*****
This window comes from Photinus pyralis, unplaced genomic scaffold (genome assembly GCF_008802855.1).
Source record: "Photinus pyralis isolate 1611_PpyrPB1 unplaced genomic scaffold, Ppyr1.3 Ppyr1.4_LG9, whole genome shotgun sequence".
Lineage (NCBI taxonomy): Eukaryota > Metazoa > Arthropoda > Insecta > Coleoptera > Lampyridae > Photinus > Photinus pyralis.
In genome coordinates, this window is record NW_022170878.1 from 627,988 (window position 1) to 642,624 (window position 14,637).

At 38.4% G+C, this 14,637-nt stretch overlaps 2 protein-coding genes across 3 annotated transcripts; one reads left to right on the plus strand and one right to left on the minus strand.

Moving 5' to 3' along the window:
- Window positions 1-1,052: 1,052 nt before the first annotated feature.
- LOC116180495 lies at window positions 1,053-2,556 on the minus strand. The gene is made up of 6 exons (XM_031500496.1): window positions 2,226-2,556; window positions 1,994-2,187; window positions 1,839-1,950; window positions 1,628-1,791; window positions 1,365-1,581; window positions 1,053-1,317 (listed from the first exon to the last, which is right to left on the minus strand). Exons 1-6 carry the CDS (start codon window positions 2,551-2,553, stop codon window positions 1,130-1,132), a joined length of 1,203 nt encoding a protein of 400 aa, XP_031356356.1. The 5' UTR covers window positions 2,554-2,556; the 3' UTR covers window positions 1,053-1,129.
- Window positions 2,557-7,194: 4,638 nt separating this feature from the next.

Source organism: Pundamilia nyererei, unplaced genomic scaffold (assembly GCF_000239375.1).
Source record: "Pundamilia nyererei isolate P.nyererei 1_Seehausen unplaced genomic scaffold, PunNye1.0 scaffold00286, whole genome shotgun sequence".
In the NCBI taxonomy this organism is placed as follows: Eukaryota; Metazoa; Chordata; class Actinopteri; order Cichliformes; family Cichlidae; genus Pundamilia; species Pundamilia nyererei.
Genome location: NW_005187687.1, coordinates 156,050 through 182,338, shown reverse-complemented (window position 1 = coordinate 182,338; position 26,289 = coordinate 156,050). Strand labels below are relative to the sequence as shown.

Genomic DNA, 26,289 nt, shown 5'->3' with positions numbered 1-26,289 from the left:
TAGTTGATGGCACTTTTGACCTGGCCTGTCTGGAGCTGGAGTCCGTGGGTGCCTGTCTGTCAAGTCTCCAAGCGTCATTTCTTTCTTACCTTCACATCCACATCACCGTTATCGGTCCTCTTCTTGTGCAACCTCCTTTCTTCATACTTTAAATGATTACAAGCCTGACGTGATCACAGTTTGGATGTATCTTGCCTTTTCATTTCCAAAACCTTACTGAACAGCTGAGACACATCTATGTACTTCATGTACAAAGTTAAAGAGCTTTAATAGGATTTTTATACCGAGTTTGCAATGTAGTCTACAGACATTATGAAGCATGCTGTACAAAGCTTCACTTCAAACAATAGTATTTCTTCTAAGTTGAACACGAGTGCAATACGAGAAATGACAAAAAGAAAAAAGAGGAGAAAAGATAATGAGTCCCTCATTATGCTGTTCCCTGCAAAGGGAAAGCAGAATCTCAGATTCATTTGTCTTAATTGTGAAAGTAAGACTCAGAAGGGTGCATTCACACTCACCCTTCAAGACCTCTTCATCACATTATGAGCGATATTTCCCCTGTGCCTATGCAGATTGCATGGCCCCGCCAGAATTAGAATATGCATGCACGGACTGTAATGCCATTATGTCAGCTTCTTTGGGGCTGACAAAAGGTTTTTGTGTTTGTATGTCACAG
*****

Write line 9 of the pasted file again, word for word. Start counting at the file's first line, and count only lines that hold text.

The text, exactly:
- Window positions 2,557-7,194: 4,638 nt separating this feature from the next.